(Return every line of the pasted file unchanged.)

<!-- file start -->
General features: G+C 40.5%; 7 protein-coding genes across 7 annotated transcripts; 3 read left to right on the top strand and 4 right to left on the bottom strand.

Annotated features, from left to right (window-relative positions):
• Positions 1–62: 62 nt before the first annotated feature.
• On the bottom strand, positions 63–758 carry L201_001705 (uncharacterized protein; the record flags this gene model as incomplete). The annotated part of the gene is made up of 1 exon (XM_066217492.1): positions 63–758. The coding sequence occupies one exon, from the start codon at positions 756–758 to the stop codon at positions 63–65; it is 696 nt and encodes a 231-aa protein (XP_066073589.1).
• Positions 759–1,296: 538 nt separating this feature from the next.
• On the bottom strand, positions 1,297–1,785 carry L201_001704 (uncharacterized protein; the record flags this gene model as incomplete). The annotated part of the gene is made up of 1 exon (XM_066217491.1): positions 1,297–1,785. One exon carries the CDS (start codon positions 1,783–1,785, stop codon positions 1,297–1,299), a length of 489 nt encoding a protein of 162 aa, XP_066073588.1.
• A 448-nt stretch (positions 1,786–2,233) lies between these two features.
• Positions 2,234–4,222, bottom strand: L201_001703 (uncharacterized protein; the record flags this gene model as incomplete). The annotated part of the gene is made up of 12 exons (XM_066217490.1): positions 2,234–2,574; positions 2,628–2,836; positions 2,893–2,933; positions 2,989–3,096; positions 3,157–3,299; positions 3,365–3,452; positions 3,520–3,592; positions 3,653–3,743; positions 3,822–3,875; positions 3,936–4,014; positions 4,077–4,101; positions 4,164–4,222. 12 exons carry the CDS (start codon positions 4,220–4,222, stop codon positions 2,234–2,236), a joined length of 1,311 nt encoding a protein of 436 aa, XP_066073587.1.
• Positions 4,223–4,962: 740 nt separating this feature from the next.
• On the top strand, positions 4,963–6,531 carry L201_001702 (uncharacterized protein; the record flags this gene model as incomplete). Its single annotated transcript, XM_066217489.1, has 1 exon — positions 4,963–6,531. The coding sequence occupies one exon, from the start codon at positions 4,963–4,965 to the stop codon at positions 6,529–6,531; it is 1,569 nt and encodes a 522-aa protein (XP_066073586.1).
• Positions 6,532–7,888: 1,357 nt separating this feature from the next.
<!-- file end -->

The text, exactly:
General features: G+C 40.5%; 7 protein-coding genes across 7 annotated transcripts; 3 read left to right on the top strand and 4 right to left on the bottom strand.

Annotated features, from left to right (window-relative positions):
• Positions 1–62: 62 nt before the first annotated feature.
• On the bottom strand, positions 63–758 carry L201_001705 (uncharacterized protein; the record flags this gene model as incomplete). The annotated part of the gene is made up of 1 exon (XM_066217492.1): positions 63–758. The coding sequence occupies one exon, from the start codon at positions 756–758 to the stop codon at positions 63–65; it is 696 nt and encodes a 231-aa protein (XP_066073589.1).
• Positions 759–1,296: 538 nt separating this feature from the next.
• On the bottom strand, positions 1,297–1,785 carry L201_001704 (uncharacterized protein; the record flags this gene model as incomplete). The annotated part of the gene is made up of 1 exon (XM_066217491.1): positions 1,297–1,785. One exon carries the CDS (start codon positions 1,783–1,785, stop codon positions 1,297–1,299), a length of 489 nt encoding a protein of 162 aa, XP_066073588.1.
• A 448-nt stretch (positions 1,786–2,233) lies between these two features.
• Positions 2,234–4,222, bottom strand: L201_001703 (uncharacterized protein; the record flags this gene model as incomplete). The annotated part of the gene is made up of 12 exons (XM_066217490.1): positions 2,234–2,574; positions 2,628–2,836; positions 2,893–2,933; positions 2,989–3,096; positions 3,157–3,299; positions 3,365–3,452; positions 3,520–3,592; positions 3,653–3,743; positions 3,822–3,875; positions 3,936–4,014; positions 4,077–4,101; positions 4,164–4,222. 12 exons carry the CDS (start codon positions 4,220–4,222, stop codon positions 2,234–2,236), a joined length of 1,311 nt encoding a protein of 436 aa, XP_066073587.1.
• Positions 4,223–4,962: 740 nt separating this feature from the next.
• On the top strand, positions 4,963–6,531 carry L201_001702 (uncharacterized protein; the record flags this gene model as incomplete). Its single annotated transcript, XM_066217489.1, has 1 exon — positions 4,963–6,531. The coding sequence occupies one exon, from the start codon at positions 4,963–4,965 to the stop codon at positions 6,529–6,531; it is 1,569 nt and encodes a 522-aa protein (XP_066073586.1).
• Positions 6,532–7,888: 1,357 nt separating this feature from the next.